|Scientific Name:||Platyceps najadum (Eichwald, 1831)|
Coluber dahlii Schinz, 1833
Coluber najadum Eichwald, 1831
Coluber olivaceus Dwigubsky, 1832
Coluber schmidtleri Schätti & McCarthy, 2001
Tyria najadum Eichwald, 1831
Zamenis dahli Fitzinger, 1926
|Taxonomic Notes:||This species is included in Platyceps following Nagy et al. (2004).
Animals from Israel and Jordan are Platyceps collaris, not P. najadum. Five distinct subspecies are generally recognized, P. n. dahlii Schinz, 1832 inhabits the Balkans, Cyprus, western Turkey, Syria and Iraq; P. n. kalymnensis Schneider, 1979 is present on the island of Kalimnos in the Aegean Sea; the nominative subspecies, P. n. najadum is found in the Caucasus and in Asia Minor; P. n. albitemporalis Darevsky and Orlov, 1994 has been recorded from south-eastern Azerbaijan; populations from southern Turkmenistan (western and central Kopet Dagh) and northern Iran are allocated to P. n. atayevi Tuniev and Shammakov, 1993.
|Red List Category & Criteria:||Least Concern ver 3.1|
|Assessor(s):||Petros Lymberakis, Rastko Ajtic, Varol Tok, Ismail H. Ugurtas, Murat Sevinç, Pierre-André Crochet, Ahmad Mohammed Mousa Disi, Souad Hraoui-Bloquet, Riyad Sadek, Idriz Haxhiu, Wolfgang Böhme, Aram Agasyan, Boris Tuniyev, Natalia Ananjeva, Nikolai Orlov|
|Reviewer(s):||Cox, N. and Temple, H.J. (Global Reptile Assessment)|
Listed as Least Concern in view of its wide distribution, presumed large population, and because it is unlikely to be declining fast enough to qualify for listing in a more threatened category.
|Range Description:||This species ranges from coastal Croatia southwards into Bosnia-Herzegovina, southern Serbia and Montenegro, Macedonia, central and southern Bulgaria, Albania, Greece (including the islands of Limnos, Lesbos, Chios, Kalymnos (there is an endemic subspecies on this island) and possibly Samos), Cyprus and Turkey (Thrace and western, southern and eastern Anatolia) southeast to northern and western Syria, Lebanon (above 1,000 m asl), northern and eastern Iraq, western Iran and southern Turkmenistan. It has also been recorded from the Caucasus Mountains of southern Russia, Georgia, Armenia and Azerbaijan, although the identity of these animals requires further investigation. This species ranges from sea level up to 2,200 m asl.|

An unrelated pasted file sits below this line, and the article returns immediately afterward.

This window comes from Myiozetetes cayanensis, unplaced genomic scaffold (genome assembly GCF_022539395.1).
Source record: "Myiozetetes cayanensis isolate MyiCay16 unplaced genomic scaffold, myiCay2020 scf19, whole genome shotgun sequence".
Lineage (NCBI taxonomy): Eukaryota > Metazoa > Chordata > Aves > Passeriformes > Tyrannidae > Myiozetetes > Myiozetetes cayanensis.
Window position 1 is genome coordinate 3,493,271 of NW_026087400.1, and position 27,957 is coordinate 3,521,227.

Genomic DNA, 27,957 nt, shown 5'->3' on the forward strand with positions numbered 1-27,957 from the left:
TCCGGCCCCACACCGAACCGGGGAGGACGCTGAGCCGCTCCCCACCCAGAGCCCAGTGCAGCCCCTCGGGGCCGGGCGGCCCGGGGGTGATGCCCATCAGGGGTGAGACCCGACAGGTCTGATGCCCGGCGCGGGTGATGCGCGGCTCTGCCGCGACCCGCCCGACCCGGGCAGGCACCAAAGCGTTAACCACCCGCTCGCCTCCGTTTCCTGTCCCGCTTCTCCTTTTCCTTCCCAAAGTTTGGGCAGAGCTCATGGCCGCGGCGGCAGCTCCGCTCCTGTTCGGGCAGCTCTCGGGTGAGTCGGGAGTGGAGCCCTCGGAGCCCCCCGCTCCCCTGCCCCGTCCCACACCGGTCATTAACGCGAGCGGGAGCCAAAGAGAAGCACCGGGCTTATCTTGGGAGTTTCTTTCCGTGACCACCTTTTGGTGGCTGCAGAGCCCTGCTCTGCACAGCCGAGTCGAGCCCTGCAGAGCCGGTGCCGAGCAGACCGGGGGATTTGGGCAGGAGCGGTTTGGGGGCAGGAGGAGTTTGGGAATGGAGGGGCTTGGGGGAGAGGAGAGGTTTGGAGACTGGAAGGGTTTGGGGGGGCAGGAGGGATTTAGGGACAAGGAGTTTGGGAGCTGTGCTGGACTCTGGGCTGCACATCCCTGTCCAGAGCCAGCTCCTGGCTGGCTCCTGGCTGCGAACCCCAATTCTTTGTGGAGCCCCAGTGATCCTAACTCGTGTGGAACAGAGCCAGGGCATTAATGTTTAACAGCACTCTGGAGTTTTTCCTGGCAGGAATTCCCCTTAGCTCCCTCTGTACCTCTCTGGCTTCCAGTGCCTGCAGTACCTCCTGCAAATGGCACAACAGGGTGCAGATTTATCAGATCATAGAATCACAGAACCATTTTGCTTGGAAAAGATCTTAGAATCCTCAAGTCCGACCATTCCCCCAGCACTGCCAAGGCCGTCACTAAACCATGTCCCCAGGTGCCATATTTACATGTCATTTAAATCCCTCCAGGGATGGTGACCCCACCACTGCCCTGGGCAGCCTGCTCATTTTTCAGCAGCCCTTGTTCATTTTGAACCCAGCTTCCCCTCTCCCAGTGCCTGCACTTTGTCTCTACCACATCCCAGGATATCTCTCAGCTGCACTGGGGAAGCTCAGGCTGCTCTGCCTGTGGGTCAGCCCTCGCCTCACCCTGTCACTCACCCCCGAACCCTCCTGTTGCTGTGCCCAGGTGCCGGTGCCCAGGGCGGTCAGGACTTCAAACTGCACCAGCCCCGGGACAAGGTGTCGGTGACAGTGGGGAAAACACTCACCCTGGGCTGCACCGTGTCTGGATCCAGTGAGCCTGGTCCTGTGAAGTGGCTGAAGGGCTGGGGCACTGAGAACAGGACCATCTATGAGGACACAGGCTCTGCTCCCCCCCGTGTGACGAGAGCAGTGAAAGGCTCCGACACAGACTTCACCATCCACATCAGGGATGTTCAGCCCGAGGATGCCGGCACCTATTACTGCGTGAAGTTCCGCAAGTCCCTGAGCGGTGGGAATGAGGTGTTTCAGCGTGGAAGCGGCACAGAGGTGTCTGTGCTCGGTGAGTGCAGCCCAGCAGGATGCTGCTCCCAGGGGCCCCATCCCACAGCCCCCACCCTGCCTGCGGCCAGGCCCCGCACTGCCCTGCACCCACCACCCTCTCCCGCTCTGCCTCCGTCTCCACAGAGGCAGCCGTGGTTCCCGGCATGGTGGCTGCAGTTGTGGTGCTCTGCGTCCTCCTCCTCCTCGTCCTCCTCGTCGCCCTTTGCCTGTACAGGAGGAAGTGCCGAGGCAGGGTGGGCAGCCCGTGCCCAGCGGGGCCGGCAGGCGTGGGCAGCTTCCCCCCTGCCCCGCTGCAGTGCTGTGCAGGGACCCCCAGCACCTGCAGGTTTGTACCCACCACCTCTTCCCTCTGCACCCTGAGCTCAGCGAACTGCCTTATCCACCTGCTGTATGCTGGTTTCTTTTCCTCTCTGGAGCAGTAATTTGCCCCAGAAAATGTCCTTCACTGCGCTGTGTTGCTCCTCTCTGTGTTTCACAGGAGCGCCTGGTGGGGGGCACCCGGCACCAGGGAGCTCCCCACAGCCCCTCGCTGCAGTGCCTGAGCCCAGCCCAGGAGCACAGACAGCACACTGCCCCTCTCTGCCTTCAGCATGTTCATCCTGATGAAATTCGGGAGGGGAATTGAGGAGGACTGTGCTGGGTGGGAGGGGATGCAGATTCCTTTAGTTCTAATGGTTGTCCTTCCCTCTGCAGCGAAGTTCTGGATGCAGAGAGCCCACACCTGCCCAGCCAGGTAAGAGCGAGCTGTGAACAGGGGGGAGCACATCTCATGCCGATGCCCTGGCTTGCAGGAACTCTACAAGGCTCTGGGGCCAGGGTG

Native:Albania; Armenia; Azerbaijan; Bosnia and Herzegovina; Bulgaria; Croatia; Cyprus; Georgia; Greece; Iran, Islamic Republic of; Iraq; Lebanon; Macedonia, the former Yugoslav Republic of; Montenegro; Russian Federation; Serbia; Syrian Arab Republic; Turkey; Turkmenistan
|Range Map:||Click here to open the map viewer and explore range.|
|Population:||In the north of its range it is a common species. It is rare in the south of its range (e.g., in Lebanon). It is reported to be declining in Albania.|
|Current Population Trend:||Unknown|
|Habitat and Ecology:||In general, this species is associated with dry or xerophytic landscapes. It is found on the open parts of stony semi-desert and wermuth steppe, among rocky outcrops and stones. Populations are found at the slopes of foothills and mountain covered with bush vegetation and woods, in thickets of xerophilous bushes, in juniper open woodlands, oak groves, border of forests. It has been recorded from open woodland, garrigue, overgrown areas, gullies, vineyards, gardens, stone walls and old buildings. The females lay between three and 16 eggs in a clutch.|
|Major Threat(s):||This species is threatened by direct persecution in parts of its range (e.g., by farmers in Turkey), and loss of habitat to intensive agriculture and fires. Animals are often killed on roads.|
|Conservation Actions:||It is listed on Annex II of the Bern Convention. In Annex IV of the EU Habitats Directive. It is present in many protected areas. It is protected by national legislation in Serbia and Montenegro. As a species with a limited distribution range and reducing number it is included into the "Annotated list of taxa and populations required a special attention to their status in the wildlife" (Appendix to the Red Data Book of Russian Federation, 2001). It is a considered to be a threatened species in Lebanon.|
|Citation:||Petros Lymberakis, Rastko Ajtic, Varol Tok, Ismail H. Ugurtas, Murat Sevinç, Pierre-André Crochet, Ahmad Mohammed Mousa Disi, Souad Hraoui-Bloquet, Riyad Sadek, Idriz Haxhiu, Wolfgang Böhme, Aram Agasyan, Boris Tuniyev, Natalia Ananjeva, Nikolai Orlov. 2009. Platyceps najadum. The IUCN Red List of Threatened Species 2009: e.T157277A5068046.Downloaded on 18 January 2018.|
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